It took a few months, but a clearly frustrated Cuomo finally released a document that he calls an MOU. It is actually more of a Memorandum of Cuomo, however, since no one else is acknowledging it.

“There currently is no agreement on the MOU, so there is nothing to sign,” Heastie’s press secretary told us in an email on Friday, stressing how passionate the Assembly speaker is about affordable housing.

Flanagan’s press office did not respond to our query, though we presume he too would tell us he is a champion for affordable housing.

But, the passion of these three men is not visible to the tens of thousands of children in our community who are growing up without safe and stable homes.

Their parents struggle to afford the rent, and that often ends with an eviction notice. So the families move, or they end up homeless.

In the process, these children repeatedly switch neighborhoods and schools, making it even harder to break the cycle of poverty that they are caught in. As we said in a recent editorial, affordable housing is a critical component to eradicating poverty in Rochester.

As much as this Editorial Board detests sending the three men into a room together with a pot of money, we are calling for that now. And they should not come out until they have a fair plan to begin building.




The Plattsburgh Press-Republican on Big Tobacco companies advertising through the mail.

Oct. 11

In the past few days, a number of local residents received in the mail a handout from Marlboro menthol cigarettes that includes two $2 coupons redeemable with the purchase of a pack each.

It’s interesting, because cigarettes are such hazardous products that the government has imposed stifling restrictions on advertising, leaving mail as one of the few practical options left.

The mailing invites readers to go to marlboro.com to learn more. There, readers find this message:

“Marlboro needs no introduction. After all, it is the largest selling brand of cigarettes on the planet. It prides itself on its rich history, having been launched in 1924 by Philip Morris.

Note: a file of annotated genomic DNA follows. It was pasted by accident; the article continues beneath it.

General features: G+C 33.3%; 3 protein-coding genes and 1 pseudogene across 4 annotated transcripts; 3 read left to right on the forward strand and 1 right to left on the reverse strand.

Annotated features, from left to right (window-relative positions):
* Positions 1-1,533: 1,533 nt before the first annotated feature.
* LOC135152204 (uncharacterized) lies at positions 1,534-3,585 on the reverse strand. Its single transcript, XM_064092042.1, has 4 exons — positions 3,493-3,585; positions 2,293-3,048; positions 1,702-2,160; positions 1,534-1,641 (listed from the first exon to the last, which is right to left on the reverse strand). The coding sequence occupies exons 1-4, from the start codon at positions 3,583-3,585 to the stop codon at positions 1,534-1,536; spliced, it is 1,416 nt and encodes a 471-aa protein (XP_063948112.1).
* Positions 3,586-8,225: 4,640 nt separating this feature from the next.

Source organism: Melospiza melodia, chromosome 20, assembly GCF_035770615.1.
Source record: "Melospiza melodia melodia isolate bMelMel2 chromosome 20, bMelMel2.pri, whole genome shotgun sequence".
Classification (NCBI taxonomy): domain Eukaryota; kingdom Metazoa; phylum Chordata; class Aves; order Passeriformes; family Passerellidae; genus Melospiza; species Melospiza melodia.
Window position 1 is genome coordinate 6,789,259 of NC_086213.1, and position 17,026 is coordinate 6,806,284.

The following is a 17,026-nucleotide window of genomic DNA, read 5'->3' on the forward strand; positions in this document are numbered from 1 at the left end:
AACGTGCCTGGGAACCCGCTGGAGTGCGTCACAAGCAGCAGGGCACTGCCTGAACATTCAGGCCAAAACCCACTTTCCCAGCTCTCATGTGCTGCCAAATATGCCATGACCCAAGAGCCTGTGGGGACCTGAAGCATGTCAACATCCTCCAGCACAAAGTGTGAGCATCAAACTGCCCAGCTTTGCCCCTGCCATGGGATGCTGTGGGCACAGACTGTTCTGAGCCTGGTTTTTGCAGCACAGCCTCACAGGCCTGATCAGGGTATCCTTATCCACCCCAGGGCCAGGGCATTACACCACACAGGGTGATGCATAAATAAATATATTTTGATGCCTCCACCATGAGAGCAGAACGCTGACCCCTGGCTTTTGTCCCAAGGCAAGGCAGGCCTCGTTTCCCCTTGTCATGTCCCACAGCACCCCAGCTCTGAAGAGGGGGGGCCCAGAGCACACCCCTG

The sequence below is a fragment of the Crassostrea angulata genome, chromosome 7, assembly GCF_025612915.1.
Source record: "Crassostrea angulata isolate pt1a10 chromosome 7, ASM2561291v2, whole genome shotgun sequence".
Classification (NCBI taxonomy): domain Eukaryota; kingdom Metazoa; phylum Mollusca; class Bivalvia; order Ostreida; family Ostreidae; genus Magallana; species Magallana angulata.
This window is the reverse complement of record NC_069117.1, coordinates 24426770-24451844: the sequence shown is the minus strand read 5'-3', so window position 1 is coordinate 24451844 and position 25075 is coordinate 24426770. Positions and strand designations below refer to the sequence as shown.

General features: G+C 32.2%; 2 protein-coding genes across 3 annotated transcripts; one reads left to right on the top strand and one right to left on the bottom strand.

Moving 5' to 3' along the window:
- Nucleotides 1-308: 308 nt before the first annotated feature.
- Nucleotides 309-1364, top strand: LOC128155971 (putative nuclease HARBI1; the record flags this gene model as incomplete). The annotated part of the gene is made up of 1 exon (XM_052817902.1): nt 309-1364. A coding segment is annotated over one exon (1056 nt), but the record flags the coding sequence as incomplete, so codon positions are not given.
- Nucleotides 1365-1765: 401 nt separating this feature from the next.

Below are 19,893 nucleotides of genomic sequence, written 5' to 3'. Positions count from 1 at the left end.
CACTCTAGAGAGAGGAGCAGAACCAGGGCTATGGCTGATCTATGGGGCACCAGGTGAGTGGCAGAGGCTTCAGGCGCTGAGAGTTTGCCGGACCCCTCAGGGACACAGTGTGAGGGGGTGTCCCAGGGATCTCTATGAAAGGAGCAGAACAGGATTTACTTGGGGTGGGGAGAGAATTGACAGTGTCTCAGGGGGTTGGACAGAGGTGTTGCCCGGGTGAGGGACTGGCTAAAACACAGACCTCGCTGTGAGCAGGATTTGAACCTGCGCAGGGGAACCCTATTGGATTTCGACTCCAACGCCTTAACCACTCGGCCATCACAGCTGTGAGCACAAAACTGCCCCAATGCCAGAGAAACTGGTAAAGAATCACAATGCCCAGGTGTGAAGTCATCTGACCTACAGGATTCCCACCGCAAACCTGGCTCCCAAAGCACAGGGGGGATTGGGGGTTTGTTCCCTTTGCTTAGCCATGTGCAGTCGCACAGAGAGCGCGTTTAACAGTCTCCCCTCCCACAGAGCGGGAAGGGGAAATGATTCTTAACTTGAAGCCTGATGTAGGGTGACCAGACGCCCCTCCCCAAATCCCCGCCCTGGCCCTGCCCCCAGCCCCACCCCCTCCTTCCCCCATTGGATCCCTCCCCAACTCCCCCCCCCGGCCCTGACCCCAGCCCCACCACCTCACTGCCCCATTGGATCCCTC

“While it is popular among men worldwide, owing to the iconic Marlboro Man, Marlboro was actually marketed to women when it first came out. It quickly rose to popularity when it repositioned itself as a men’s cigarette in the 1950s.

“Whether you are a man or a woman, remember that you can enjoy the best cigarette in the world for less with Marlboro Coupons.”

It’s doubtful you could find many Marlboro men or women who wouldn’t give just about anything not to be.

It’s mostly the young, who haven’t yet figured out what they’ve gotten themselves into, who are glad they smoke. And young women were the target of a number of the local mailings.

The federal government, which knows all too well what smokers have gotten themselves into, has assigned the Food and Drug Administration the duty of quashing most tobacco advertising.

The 2009 Family Smoking Prevention and Tobacco Control Act imposes controls on advertising and marketing, mainly to spare young people from being lured into the habit. These controls are set to avoid conflicts with constitutionally guaranteed freedom of speech.

Among the provisions that are enforced, the FDA:

. Revised the warnings on cigarette and smokeless tobacco products to cover 50 percent of the front and back of all packages, including graphic images depicting the harmful effects of tobacco use.

. Prohibited terms such as “light,” ”mild” and “low-tar” that deceive users into believing cigarettes are safe.

. Banned outdoor ads within 1,000 feet of schools and playgrounds.

. Limited ads to black-and-white and with no music, images or moving images.

. Banned brand sponsorships of sports and entertainment events.

. Banned free samples, sale of packages containing fewer than 20 cigarettes and giveaways of non-tobacco items with the purchase of cigarettes.

Tobacco products have become such pariahs that it’s remarkable that outlets even agree to sell them. Some drug store chains have decided not to.

Surely, cigarettes have become so expensive that, for many, buying them requires giving up purchases of other needed or desired products.

So cigarette manufacturers are left with mail and few other choices. Our advice to recipients is to immediately place these ads in the trash bin.




The Amsterdam Recorder on the rash of threatening clowns that have been popping up around the country.

Oct. 8

For a brief moment, the clown hysteria was amusing, but like most things these days it’s gotten out of hand.

We can likely thank social media for the hysteria that has swept the East Coast regarding sightings of scary clowns. A report, whether true or not, of a menacing clown in South Carolina has grown like wild mushrooms, encapsulating communities from the Carolinas to Amsterdam.